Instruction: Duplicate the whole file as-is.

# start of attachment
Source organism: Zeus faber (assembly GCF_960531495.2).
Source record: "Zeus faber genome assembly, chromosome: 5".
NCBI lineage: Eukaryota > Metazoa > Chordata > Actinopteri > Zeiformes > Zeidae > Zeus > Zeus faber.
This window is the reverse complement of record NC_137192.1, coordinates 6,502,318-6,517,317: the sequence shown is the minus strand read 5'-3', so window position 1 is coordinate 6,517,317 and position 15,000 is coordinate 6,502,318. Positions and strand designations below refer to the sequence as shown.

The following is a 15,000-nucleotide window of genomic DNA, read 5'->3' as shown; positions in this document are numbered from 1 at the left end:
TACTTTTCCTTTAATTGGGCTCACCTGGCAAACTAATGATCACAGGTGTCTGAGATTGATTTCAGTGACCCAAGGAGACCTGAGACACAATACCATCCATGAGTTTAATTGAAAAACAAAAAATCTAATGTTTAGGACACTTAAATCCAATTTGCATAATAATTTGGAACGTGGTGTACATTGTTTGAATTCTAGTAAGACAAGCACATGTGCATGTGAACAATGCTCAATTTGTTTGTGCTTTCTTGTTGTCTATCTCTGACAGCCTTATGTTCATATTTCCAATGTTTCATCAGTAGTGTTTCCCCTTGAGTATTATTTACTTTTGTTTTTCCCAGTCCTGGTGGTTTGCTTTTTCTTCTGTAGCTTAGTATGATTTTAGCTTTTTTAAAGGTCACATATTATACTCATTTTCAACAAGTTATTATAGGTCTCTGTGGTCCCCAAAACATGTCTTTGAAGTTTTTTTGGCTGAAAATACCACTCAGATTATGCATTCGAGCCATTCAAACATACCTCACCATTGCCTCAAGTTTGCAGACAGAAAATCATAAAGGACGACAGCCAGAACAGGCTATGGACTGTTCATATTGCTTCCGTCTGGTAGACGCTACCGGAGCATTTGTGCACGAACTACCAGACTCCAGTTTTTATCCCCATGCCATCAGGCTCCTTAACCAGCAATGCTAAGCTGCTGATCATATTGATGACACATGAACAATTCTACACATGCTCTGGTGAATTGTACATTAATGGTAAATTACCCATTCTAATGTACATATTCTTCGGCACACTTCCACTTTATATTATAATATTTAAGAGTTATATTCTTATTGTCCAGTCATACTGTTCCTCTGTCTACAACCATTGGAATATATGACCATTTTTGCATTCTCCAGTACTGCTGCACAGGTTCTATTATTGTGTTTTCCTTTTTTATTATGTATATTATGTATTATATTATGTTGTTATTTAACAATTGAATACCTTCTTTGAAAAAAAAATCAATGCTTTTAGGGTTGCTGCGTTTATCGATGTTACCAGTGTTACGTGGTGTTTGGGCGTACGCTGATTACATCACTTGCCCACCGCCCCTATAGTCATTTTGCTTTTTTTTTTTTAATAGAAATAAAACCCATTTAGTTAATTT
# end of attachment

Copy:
Source organism: Zeus faber (assembly GCF_960531495.2).
Source record: "Zeus faber genome assembly, chromosome: 5".
NCBI lineage: Eukaryota > Metazoa > Chordata > Actinopteri > Zeiformes > Zeidae > Zeus > Zeus faber.
This window is the reverse complement of record NC_137192.1, coordinates 6,502,318-6,517,317: the sequence shown is the minus strand read 5'-3', so window position 1 is coordinate 6,517,317 and position 15,000 is coordinate 6,502,318. Positions and strand designations below refer to the sequence as shown.

The following is a 15,000-nucleotide window of genomic DNA, read 5'->3' as shown; positions in this document are numbered from 1 at the left end:
TACTTTTCCTTTAATTGGGCTCACCTGGCAAACTAATGATCACAGGTGTCTGAGATTGATTTCAGTGACCCAAGGAGACCTGAGACACAATACCATCCATGAGTTTAATTGAAAAACAAAAAATCTAATGTTTAGGACACTTAAATCCAATTTGCATAATAATTTGGAACGTGGTGTACATTGTTTGAATTCTAGTAAGACAAGCACATGTGCATGTGAACAATGCTCAATTTGTTTGTGCTTTCTTGTTGTCTATCTCTGACAGCCTTATGTTCATATTTCCAATGTTTCATCAGTAGTGTTTCCCCTTGAGTATTATTTACTTTTGTTTTTCCCAGTCCTGGTGGTTTGCTTTTTCTTCTGTAGCTTAGTATGATTTTAGCTTTTTTAAAGGTCACATATTATACTCATTTTCAACAAGTTATTATAGGTCTCTGTGGTCCCCAAAACATGTCTTTGAAGTTTTTTTGGCTGAAAATACCACTCAGATTATGCATTCGAGCCATTCAAACATACCTCACCATTGCCTCAAGTTTGCAGACAGAAAATCATAAAGGACGACAGCCAGAACAGGCTATGGACTGTTCATATTGCTTCCGTCTGGTAGACGCTACCGGAGCATTTGTGCACGAACTACCAGACTCCAGTTTTTATCCCCATGCCATCAGGCTCCTTAACCAGCAATGCTAAGCTGCTGATCATATTGATGACACATGAACAATTCTACACATGCTCTGGTGAATTGTACATTAATGGTAAATTACCCATTCTAATGTACATATTCTTCGGCACACTTCCACTTTATATTATAATATTTAAGAGTTATATTCTTATTGTCCAGTCATACTGTTCCTCTGTCTACAACCATTGGAATATATGACCATTTTTGCATTCTCCAGTACTGCTGCACAGGTTCTATTATTGTGTTTTCCTTTTTTATTATGTATATTATGTATTATATTATGTTGTTATTTAACAATTGAATACCTTCTTTGAAAAAAAAATCAATGCTTTTAGGGTTGCTGCGTTTATCGATGTTACCAGTGTTACGTGGTGTTTGGGCGTACGCTGATTACATCACTTGCCCACCGCCCCTATAGTCATTTTGCTTTTTTTTTTTTAATAGAAATAAAACCCATTTAGTTAATTT